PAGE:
Can't answer about pay. As to the oncology part the most difficult thing for newcomers I think would be the extremely sick patients you may have - many very young (I have had numerous patients die in their 30s, 40s, 50s). And the death. CNAs at my hospital are the ones often cleaning the patient up and wrapping the body after death. I find wrapping the body after death very morbid myself, our wraps look like trash bags. Many of your patients will be very dependent - colostomies, urostomies, difficulty walking (either to weakness or bone mets.), and many times pts can become confused with brain mets. Lots of nausea, vomiting, and diarrhea with chemotherapy. Good luck to you.
  7. s0ad

    RN Salary Survey 2013: Post here!

    1. New York 2. One 3. Hospital - oncology/med-surg 4. $24.80 (Days) 5. Nights gets about $4 more, evenings $3ish, weekends is cents.... don't even notice 6. Nope I live in upstate NY which I don't find to be too expensive. I rent a very small 2br house for $650/month. Gas is about 3.75 right now.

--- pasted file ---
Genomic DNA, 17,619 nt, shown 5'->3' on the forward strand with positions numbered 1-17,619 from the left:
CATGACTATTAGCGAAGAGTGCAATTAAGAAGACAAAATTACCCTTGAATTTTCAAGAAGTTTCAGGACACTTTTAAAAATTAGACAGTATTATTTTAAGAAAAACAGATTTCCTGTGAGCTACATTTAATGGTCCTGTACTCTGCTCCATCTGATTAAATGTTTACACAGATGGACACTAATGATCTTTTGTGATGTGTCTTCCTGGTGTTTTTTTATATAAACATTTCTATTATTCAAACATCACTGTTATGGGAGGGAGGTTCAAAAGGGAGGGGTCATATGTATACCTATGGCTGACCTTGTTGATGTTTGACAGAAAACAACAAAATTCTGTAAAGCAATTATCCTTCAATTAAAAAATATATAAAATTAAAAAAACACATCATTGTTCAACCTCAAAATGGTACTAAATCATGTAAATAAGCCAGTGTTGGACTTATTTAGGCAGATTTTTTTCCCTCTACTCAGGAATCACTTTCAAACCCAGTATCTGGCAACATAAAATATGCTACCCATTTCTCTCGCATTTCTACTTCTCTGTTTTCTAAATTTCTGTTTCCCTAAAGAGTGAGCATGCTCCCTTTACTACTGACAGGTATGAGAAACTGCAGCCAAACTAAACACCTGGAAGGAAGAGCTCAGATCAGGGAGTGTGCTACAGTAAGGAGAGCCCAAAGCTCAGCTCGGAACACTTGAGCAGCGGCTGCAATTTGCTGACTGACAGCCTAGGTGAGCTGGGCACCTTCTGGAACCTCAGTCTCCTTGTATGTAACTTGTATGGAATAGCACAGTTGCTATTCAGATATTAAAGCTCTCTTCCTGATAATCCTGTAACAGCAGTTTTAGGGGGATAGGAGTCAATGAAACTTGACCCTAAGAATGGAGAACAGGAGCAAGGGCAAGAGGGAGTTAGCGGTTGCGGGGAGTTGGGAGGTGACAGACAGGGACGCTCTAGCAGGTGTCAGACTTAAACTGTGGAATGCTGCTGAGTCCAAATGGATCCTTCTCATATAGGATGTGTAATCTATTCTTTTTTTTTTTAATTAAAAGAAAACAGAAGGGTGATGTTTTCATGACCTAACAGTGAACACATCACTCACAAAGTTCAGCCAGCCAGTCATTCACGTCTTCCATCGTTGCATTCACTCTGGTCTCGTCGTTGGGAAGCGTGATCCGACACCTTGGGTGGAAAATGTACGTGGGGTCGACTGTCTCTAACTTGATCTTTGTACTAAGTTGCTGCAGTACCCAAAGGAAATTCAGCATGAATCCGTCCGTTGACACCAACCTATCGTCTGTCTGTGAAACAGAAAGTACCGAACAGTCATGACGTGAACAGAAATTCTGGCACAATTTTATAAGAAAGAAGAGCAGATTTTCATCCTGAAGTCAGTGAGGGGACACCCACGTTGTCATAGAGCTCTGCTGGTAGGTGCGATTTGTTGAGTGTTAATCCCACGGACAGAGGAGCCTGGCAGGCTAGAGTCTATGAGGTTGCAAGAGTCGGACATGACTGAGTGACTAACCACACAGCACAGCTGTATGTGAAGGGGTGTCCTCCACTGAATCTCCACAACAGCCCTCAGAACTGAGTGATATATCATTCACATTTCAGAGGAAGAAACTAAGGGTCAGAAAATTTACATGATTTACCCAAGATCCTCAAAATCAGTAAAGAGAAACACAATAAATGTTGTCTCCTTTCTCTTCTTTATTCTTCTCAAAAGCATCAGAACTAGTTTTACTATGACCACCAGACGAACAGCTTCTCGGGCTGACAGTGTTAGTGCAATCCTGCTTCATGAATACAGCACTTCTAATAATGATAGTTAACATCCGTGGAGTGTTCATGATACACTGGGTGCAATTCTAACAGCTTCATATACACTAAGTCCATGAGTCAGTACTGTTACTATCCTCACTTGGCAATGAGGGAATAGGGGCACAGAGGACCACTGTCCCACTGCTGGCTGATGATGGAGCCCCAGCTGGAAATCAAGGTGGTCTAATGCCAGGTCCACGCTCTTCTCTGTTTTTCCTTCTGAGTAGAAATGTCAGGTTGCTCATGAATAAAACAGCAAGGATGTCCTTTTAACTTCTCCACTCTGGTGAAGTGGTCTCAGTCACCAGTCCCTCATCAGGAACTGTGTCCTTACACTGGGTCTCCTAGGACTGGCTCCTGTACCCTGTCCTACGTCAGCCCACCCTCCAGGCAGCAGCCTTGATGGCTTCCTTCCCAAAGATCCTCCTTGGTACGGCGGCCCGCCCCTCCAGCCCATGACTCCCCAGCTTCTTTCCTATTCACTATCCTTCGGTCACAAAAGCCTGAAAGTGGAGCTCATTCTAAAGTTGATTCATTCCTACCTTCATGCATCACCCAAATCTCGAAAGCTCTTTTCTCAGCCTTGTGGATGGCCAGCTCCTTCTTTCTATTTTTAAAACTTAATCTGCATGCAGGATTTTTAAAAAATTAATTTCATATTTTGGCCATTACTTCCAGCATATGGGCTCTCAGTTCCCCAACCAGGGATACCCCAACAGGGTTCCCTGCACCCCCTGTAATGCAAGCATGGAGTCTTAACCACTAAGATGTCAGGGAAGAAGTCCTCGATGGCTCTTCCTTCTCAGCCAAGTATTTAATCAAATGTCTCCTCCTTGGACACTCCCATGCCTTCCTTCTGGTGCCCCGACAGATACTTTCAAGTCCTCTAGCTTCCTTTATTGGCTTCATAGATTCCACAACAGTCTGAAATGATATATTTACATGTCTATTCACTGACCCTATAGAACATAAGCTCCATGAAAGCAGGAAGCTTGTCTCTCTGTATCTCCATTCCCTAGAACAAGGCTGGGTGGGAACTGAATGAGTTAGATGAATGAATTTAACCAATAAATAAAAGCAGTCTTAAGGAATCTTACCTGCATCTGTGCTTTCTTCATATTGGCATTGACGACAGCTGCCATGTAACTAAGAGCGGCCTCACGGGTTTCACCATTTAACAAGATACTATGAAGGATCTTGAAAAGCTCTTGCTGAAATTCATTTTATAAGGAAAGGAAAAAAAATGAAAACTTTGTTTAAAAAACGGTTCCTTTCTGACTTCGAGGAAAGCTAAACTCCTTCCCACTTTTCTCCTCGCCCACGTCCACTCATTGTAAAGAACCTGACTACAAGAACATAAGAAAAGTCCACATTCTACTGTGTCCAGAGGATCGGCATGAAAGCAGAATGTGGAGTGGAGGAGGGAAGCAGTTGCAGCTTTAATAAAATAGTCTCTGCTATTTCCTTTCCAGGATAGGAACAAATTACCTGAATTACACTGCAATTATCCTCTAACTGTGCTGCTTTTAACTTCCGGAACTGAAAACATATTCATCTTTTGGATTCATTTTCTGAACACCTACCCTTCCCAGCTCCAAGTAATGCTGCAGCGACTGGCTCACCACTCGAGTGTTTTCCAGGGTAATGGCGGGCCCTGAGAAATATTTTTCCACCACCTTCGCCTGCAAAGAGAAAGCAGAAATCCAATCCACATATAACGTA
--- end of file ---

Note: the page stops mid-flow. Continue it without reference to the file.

8. s0ad

    Being a patient where you work

    Due to insurance reasons and being in a smaller area this is quite common for people at my place of work. We've had doctors, nurses, ancillary staff we know on our floor. Thankfully I've never experienced that. I agree I'd be quite mortified. However, many of the nurses and doctors I know that have been through it are able to make jokes. I feel like some doctors even forget, if you see 25 butts a day, you'll probably forget about most of them. I must admit this is why I chose not to have a colonoscopy. A doctor I see often enough would have done it.... and hecks to the no (though I really don't think it was needed anyway). Also, I have some people I wouldn't let touch me with a 10 foot pole, though those people are every where and it may be of benefit to know who they are. I certainly feel for your situation - best of luck to you.
  9. s0ad

    HELP!!!question about prn med

    I reread it, and would have given it. Though I wouldn't necessarily give the PRN 20 minutes after the routine, I try not to completely snow anybody. But yes, I consider PRNs and routines separate orders. Maybe ask for an MD clarification so the pt receives more consistent pain management. If her pain is always a 7, maybe she needs some adjunct therapy.